Goodby Silverstein & Partners
Pillars of Reflection: a mirror installation that gives pedestrians a moment to look more closely at themselves and the many moving parts of the city.
To capture a moment on Market Street is to capture the pulse of San Francisco.
As the most critical thoroughfare in the city, Market Street is in a constant state of flux. It is San Francisco’s most fascinating point of convergence: a chokepoint pulling together the city’s dynamic population, unique transit infrastructure, and overflowing economy. It is a place of orchestrated chaos, where San Francisco’s many moving parts rhythmically coalesce to portray the very essence of the city. There is a raw beauty in the dynamic fluctuations of Market Street, a beauty that speaks so much to the nature of the city yet is tragically overlooked by San Franciscans and visitors alike.
This installation aims to reveal this beauty through reflection – of ourselves, each other, and environment around us. We want people to see Market Street in all its complex interactions. We want people to notice details they rarely appreciate. We want people to look at each other and themselves. Most importantly, we want people to slow down and reflect.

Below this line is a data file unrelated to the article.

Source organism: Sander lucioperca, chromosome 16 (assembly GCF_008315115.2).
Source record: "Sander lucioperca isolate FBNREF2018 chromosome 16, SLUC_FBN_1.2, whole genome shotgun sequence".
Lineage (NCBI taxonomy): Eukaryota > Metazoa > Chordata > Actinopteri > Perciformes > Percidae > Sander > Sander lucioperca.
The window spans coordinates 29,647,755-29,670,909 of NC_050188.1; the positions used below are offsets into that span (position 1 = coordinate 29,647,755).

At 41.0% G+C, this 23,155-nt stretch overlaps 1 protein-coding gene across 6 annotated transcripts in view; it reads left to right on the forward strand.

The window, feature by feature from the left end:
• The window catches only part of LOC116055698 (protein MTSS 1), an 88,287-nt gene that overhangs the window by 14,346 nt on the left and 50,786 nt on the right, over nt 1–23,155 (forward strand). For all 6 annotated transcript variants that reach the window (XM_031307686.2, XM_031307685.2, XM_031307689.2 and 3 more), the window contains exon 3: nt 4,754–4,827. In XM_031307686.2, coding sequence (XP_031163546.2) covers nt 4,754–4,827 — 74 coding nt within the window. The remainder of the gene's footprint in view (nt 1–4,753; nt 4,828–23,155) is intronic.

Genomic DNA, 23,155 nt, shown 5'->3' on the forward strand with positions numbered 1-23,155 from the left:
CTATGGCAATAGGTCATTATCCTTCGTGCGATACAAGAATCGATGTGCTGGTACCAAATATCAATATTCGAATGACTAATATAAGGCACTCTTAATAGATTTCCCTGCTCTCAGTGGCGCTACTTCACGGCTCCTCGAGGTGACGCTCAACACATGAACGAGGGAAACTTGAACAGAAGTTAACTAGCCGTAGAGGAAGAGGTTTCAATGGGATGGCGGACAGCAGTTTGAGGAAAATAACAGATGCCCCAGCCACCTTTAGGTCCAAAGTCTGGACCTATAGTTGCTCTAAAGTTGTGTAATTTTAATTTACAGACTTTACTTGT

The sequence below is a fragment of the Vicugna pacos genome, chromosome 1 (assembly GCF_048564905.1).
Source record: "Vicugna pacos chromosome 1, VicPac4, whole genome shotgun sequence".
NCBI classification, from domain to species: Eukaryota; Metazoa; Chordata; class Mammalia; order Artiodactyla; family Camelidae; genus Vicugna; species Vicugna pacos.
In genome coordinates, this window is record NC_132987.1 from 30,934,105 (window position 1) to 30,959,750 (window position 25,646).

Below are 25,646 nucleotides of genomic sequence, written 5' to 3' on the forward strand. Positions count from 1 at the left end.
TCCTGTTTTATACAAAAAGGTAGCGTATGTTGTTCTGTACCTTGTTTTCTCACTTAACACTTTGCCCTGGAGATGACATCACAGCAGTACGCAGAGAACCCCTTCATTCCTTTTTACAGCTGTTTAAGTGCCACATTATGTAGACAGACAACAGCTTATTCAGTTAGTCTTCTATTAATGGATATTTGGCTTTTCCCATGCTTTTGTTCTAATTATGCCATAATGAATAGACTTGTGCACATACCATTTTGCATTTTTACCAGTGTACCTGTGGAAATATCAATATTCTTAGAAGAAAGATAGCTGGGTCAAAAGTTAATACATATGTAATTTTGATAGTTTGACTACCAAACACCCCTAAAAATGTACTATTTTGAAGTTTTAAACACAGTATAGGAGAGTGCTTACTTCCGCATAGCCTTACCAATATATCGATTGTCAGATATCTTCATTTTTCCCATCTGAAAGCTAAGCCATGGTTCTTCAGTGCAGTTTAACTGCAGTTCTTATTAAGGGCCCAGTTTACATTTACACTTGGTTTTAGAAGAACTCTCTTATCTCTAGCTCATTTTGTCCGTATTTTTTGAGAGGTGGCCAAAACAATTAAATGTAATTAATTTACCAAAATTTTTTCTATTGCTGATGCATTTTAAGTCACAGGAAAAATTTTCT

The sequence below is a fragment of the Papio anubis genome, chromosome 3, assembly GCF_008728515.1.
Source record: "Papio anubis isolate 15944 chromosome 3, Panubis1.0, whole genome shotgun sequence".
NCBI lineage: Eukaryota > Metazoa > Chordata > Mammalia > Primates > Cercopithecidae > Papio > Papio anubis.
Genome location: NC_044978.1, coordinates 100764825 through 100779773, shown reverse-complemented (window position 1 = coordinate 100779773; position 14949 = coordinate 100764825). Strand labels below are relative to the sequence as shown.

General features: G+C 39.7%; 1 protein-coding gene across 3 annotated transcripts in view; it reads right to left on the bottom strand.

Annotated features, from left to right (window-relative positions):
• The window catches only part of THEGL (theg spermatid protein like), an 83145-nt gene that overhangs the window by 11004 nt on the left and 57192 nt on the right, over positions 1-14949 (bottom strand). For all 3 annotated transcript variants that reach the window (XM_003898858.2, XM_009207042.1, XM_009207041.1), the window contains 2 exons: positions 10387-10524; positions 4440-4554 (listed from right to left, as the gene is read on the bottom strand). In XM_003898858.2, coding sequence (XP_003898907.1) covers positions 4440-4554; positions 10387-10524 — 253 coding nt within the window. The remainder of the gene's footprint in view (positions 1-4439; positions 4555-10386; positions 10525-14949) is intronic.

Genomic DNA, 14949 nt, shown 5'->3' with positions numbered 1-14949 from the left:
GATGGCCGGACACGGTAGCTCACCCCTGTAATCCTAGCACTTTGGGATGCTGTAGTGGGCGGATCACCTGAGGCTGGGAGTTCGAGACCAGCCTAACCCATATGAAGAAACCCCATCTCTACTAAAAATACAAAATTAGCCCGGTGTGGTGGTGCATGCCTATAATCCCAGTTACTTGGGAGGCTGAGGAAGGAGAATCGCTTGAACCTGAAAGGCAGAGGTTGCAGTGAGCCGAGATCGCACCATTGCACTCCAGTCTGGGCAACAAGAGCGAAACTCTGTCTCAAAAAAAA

Pillars of Reflection is a simple, non-obtrusive mirror-based installation. The goal is to reflect the existing complexities of Market Street in a new light. The project consists of six pillars composed of a series of panelized mirrors. Each one of these mirrors is angled differently as to produce a kaleidoscope effect, reflecting the complex moments of Market Street in a collage of reflected images. One pillar, for example, may contain a matrix of reflections, collapsing Market Street’s verticality by bringing together images of the sky, the sidewalk, and the pedestrians and vehicles that inhabit it. The angles of these mirrors can be adjusted by the user, allowing people to compose an endless number of collages. The installation contains, in its entirety, six pillars of three varying heights, facing five different directions. The panelized mirrors are located on both sides of the pillar, which rests on a structural slab with LED lights for nighttime use. These structural slabs are each etched with different dates, indicating crucial moments in the history of Market Street and San Francisco.
These pillars are at times monuments and at others canvasses. They are portals providing a glimpse of how the many moving parts of Market Street come together to form the pulsing heart of the city.